That’s when a wise BMW enthusiast told me that if you replaced the sensor twice and the car still thinks it’s broken, it’s probably not the sensor but the ABS module. Apparently, when the ABS module fails, it blames another part of the car for its own failure. A BMW independent technician confirmed this. A used ABS module later and the Trifecta was dead. The two remaining lights on the instrument cluster have been confirmed to be a bad airbag sensor under the passenger carpet and a dying catalytic converter. In a week or so, Sheryl’s BMW will no longer have any warning lights at all on her dashboard.
She loves this car so much that she gave it a total brake job, refreshed the parking brake, and is replacing the spark plugs and coil packs right on time because she wants it to be in tip-top shape. She even replaced the blue-tinted side mirrors after they started peeling. That’s not even noting the replacement of brittle trim or her soon conversion of the cellphone holder armrest to a real storage compartment. My wife is doing things to her car that I don’t even do to my stuff.
Unfortunately, there is one hurdle that Sheryl and I have not been able to overcome ourselves, and it’s the rust. When I got the car from the Bishop, he noted that the car had been rust-repaired a decade ago, and now the car was rusting again. At the time, he showed us a few places that were rusty. The rockers were starting to get bad and the trunk was bad enough that tape was required to keep water out. Other than a few unsightly places, the E39 was still far cleaner than most here in Illinois.
I already had a short list of bodyshops that did affordable, but quality rust repair. Reader Shop-Teacher recommended the shop that made his GMC Sierra’s rockers–which had massive holes–look like new again. I saw the quality of the work with my own eyes and it’s great for what he paid.
When I started calling up these shops, I was shocked to learn that not a single one of them, even the cool place Shop-Teacher went to, was in the business of repairing rust anymore. All of them told me that they do nothing but insurance work now due to an uptick in crashed cars. When I asked one of the shops why they don’t repair rust anymore, they told me that insurance work pays out quickly and the repairs have a quick turnaround time. On the other hand, someone paying for rust repair may stop paying and abandon their vehicle. Continuing on, the shop told me that rust repairs also tend to start off with one estimate but get substantially more expensive with complications or additional rust.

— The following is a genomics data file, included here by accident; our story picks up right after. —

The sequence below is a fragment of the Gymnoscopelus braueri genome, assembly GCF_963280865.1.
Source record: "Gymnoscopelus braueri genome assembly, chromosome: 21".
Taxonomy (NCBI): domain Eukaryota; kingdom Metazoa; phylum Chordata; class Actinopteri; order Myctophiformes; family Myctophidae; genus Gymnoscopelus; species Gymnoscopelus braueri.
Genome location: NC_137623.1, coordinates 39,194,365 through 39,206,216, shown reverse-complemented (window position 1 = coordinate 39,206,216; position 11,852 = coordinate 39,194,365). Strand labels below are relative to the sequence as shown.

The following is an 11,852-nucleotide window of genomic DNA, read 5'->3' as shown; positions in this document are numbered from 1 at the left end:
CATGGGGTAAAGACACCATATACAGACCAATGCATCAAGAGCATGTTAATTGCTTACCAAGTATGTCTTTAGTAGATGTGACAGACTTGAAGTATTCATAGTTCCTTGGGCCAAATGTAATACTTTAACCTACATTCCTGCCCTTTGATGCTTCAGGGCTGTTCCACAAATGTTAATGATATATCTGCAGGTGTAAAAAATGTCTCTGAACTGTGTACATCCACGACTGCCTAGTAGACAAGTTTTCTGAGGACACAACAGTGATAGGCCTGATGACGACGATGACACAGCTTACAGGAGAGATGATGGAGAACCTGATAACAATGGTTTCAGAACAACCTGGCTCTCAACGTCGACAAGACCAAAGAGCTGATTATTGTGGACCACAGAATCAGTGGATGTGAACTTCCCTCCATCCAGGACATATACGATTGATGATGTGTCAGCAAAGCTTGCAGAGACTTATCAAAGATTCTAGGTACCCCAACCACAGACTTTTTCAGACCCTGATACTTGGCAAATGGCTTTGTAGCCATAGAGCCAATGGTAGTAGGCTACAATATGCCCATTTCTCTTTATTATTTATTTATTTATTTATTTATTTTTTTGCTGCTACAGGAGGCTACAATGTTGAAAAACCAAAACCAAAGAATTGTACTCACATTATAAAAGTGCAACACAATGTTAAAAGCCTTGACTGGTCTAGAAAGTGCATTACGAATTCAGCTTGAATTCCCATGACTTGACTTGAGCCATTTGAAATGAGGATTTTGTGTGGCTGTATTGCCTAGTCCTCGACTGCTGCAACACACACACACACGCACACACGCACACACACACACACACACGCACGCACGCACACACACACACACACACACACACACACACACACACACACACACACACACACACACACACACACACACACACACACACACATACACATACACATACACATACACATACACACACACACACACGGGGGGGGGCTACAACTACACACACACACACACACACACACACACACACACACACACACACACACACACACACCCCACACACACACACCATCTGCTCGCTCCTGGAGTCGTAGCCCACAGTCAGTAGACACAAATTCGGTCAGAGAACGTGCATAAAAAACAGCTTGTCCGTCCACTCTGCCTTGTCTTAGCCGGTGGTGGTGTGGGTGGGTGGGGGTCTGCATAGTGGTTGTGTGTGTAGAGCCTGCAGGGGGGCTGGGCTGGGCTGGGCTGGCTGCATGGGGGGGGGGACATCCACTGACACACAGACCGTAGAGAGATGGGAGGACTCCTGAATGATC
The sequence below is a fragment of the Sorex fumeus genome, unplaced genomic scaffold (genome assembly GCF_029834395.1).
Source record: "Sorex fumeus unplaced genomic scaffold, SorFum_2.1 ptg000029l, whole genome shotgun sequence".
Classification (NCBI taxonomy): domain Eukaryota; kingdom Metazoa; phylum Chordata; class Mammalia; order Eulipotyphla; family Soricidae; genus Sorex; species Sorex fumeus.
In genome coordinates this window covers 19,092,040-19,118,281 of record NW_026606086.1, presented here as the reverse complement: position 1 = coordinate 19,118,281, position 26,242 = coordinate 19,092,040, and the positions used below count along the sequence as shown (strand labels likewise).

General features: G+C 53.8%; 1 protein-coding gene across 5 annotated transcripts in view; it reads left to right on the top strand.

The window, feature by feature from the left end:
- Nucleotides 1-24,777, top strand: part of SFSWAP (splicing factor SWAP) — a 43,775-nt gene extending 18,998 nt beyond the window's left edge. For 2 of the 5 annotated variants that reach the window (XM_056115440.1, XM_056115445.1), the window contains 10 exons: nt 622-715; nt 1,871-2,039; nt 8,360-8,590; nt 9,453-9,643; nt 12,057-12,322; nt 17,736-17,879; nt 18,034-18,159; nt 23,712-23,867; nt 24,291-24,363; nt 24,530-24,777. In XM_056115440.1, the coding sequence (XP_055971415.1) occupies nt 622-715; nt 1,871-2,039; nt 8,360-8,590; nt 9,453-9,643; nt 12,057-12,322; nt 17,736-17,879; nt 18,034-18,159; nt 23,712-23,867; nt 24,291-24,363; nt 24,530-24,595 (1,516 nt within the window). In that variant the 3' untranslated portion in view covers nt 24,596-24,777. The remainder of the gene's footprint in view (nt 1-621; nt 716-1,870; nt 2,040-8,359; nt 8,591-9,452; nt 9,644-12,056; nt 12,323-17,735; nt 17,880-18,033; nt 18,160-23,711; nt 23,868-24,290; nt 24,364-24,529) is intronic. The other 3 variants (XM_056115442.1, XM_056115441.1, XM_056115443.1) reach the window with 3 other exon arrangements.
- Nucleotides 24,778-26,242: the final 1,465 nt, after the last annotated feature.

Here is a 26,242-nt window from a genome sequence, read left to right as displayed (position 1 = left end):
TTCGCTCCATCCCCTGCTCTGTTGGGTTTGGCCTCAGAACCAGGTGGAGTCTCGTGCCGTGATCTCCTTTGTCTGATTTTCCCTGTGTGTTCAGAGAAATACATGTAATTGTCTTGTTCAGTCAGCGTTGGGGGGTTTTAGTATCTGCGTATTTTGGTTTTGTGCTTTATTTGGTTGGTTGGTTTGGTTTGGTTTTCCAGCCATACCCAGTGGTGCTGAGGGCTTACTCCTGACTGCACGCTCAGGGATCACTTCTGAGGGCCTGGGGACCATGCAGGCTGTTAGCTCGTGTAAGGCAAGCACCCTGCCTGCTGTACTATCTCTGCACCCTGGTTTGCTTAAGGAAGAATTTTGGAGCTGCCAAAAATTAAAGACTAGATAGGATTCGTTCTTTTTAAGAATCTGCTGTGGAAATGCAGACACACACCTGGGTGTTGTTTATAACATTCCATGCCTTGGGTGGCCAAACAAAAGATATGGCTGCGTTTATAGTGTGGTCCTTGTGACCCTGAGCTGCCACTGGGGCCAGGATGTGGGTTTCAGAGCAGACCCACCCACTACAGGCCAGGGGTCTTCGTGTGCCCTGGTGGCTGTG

Our areas of concern begin with the tailgate. It’s rusting from the inside out. We had the tailgate inspected and the prevailing opinion is that it’s not worth saving. The rust is so substantial that even metal parts of the tailgate’s electrical system are corroding. The recommendation is to find a rust-free tailgate, even one that’s the wrong color.
Next, we move to the rockers. Originally, these didn’t appear too bad. Sheryl has added nearly 20,000 miles to the car since I gave it to her 6 months ago, and the rust has accelerated to worse than we knew it to be. The rear of the rocker on the right side has holes. The left side is better, but isn’t too hot, itself. Aside from those areas, there were smaller zones of rust that weren’t rusted through and could probably be ground down with a grinding wheel.
Then, we discovered more bad news. Last weekend, we began the surgery to replace the vehicle’s cats and when a jack was placed under a jacking point, a thick layer of paint and factory rust protection flaked off, revealing a sea of rust that was hidden underneath. Crap. I checked the other side to see if it’s better. I think this could be whacked out with a wire wheel and paint, maybe?
While some of this rust is within my abilities to fix, the gaping hole in the rocker and the other places with advancing rust are admittedly above my pay grade. The wonderful Bill Caswell did teach me some of the basics of welding, but I’m nowhere near this level yet. Caswell tells me that repairs like these require enough work that not even he repairs rust. That’s all ignoring the fact that I don’t have a place to spend however much time I need to fix rust. My mini warehouse and garages are filled to the brim.
Finding Help Has Been Frustrating
Sheryl and I have decided to turn to the professionals. We figure it’s worth it to pay for someone who knows what they’re doing and get back a clean car that will hold up for years. The problem is that nobody wants to do it.
After I worked through my list, we started asking friends and started reaching out to family-owned bodyshops. Many of them said they used to repair rust and nearly all of them said they only perform insurance work now. A few shops said they would repair rust if they weren’t swamped with insurance work all of the time.